The Indianapolis Star tried to ask Holcomb this week whether he supports expanding civil rights law to include LGBT protections.
“We’ll see what the committee comes up with and the recommendations that they come up with. I mean, it went nowhere last session,” he replied.
The Star continued to press him, asking whether he supported the idea in principle. Holcomb insisted that he wouldn’t discriminate against anyone ― but wouldn’t say he supported making that the law of the state either.
“I support the idea of not ― everyone that knows me or will work for me, my criteria will be do you have the best interest of the state in mind and your work ethic. And we will discriminate against no one, for any reason,” he said. “And I ought to just put that plainly ― no one for any reason and not start continuing to single out and getting involved in a legislative process that may go nowhere.”
More from the interview:
Q: The Chamber of Commerce argues that that law goes straight to number one. It ties directly into retaining and recruiting the best and the brightest. If you go over to Lilly or Cummins, companies that ― they’ve been arguing this for two years so where is the [inaudible] there?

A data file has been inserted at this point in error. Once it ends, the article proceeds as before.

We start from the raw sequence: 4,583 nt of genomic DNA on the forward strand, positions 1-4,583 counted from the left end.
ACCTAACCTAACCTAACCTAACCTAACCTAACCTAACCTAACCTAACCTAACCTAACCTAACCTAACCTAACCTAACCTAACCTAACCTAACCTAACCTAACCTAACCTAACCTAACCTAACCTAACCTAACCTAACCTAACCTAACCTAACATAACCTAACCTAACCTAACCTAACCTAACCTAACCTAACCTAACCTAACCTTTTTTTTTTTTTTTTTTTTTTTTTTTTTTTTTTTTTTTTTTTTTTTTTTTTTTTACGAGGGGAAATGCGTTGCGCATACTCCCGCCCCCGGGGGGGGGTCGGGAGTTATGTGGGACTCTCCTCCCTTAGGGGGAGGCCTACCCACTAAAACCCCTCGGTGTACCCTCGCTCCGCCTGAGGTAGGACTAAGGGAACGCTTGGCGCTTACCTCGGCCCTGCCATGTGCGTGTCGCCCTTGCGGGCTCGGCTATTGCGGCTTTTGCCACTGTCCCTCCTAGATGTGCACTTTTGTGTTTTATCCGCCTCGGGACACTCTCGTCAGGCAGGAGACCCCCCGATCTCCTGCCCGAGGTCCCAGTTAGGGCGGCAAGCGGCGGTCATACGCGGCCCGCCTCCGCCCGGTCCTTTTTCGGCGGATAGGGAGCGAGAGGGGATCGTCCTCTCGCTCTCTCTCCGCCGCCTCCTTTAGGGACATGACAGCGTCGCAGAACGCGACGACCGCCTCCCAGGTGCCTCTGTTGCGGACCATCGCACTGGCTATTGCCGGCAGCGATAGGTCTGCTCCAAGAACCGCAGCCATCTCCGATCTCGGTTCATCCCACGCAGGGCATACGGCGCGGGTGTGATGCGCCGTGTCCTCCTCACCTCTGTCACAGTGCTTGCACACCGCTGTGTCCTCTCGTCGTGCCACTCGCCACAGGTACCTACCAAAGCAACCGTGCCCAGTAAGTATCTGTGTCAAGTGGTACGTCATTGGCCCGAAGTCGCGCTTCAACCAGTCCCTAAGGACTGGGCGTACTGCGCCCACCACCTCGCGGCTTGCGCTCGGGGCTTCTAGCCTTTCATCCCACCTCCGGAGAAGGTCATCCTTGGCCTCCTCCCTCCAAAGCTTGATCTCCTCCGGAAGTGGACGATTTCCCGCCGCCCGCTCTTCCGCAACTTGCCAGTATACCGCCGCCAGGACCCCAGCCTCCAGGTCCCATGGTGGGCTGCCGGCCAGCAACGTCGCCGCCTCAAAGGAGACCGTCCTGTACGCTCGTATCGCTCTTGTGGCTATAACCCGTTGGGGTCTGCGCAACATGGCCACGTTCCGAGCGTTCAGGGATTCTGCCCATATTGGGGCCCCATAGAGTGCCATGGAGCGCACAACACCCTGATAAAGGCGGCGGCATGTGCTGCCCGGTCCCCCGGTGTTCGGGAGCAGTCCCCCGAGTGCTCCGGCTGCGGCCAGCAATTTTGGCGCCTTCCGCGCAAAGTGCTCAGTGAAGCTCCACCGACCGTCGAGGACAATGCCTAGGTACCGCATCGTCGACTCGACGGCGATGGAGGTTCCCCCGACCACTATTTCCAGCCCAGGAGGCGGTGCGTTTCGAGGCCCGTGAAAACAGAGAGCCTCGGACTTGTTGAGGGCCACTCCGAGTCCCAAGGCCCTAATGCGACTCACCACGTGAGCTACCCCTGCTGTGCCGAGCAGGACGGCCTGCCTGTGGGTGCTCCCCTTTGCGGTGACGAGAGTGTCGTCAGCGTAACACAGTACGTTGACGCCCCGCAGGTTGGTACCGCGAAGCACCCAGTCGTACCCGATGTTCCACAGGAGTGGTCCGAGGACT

HOLCOMB: Well, if you look at ― I mean, I can cite stats as well. We have more people working than ever before in the history of our state. We’ve got a 4.6 unemployment rate. We’ve got jobs that we’re looking to train people to fill. ... So again, I’m not going to focus on that issue.
I think we have to have balance where we’re not discriminating against anyone. ... What I hear from folks when I am out around the state constantly is a fatigue over focusing on this issue when we are experiencing such job growth as we have over the recent years, or the tourism numbers here where we set a record in 2015.
I think it’s interesting that my opponent, as well, seems to be laser-focused on this issue. I don’t think he’s gone a day or an interview certainly without mentioning it. He’s spending millions of dollars trying to argue that point. It’s almost as if he’s running for governor of that issue, not of the state of Indiana. But thankfully, thankfully, the actual job creators are not buying into that. We are seeing record job growth, as a matter of fact.